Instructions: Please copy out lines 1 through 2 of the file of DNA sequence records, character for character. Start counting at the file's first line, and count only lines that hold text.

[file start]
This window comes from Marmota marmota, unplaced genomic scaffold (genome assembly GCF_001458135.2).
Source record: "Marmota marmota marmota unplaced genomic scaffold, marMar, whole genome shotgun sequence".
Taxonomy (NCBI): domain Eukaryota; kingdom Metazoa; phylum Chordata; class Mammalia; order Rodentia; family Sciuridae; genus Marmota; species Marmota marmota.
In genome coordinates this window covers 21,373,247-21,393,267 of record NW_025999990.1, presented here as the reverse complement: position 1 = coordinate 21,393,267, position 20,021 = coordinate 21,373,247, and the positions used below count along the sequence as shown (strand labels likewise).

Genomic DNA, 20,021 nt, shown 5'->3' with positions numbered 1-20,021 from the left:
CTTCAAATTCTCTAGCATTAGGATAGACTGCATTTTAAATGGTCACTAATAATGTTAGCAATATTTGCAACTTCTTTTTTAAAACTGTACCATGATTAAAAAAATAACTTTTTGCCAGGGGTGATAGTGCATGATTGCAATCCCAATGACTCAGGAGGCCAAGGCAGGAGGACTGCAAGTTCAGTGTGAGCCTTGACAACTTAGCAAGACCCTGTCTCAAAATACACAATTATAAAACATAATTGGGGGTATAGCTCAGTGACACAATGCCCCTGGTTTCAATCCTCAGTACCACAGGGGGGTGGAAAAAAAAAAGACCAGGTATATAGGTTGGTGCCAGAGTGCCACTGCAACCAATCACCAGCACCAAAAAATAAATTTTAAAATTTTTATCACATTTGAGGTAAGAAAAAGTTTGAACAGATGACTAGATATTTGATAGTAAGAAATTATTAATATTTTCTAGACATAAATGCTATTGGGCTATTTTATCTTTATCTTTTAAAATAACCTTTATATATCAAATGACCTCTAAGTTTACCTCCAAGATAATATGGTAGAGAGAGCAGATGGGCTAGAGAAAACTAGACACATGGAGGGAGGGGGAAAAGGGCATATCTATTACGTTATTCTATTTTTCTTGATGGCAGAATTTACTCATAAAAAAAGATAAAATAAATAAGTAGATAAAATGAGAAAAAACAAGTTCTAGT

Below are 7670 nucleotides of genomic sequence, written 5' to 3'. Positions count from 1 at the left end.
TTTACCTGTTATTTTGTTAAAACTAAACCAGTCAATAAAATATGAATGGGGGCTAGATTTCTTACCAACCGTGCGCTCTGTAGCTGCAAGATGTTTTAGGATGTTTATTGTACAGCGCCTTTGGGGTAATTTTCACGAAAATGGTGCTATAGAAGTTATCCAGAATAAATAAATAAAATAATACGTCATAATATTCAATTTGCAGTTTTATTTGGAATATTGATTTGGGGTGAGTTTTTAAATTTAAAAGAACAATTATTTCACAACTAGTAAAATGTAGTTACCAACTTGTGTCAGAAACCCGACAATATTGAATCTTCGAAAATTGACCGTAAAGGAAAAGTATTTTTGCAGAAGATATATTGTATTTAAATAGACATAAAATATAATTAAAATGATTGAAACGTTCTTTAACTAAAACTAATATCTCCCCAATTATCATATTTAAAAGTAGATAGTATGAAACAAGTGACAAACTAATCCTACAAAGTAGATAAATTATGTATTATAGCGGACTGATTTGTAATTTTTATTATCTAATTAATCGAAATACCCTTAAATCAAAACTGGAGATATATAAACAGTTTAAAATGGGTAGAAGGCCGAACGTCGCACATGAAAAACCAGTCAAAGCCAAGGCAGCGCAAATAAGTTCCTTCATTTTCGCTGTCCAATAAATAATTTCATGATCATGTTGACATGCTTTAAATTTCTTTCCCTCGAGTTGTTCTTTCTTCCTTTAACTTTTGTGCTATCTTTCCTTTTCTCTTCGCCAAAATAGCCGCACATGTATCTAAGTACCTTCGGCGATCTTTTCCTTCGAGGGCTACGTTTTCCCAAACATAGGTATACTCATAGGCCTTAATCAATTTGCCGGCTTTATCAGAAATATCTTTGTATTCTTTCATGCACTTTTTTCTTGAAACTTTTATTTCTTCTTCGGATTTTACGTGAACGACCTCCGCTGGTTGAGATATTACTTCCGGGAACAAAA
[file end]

This window comes from Marmota marmota, unplaced genomic scaffold (genome assembly GCF_001458135.2).
Source record: "Marmota marmota marmota unplaced genomic scaffold, marMar, whole genome shotgun sequence".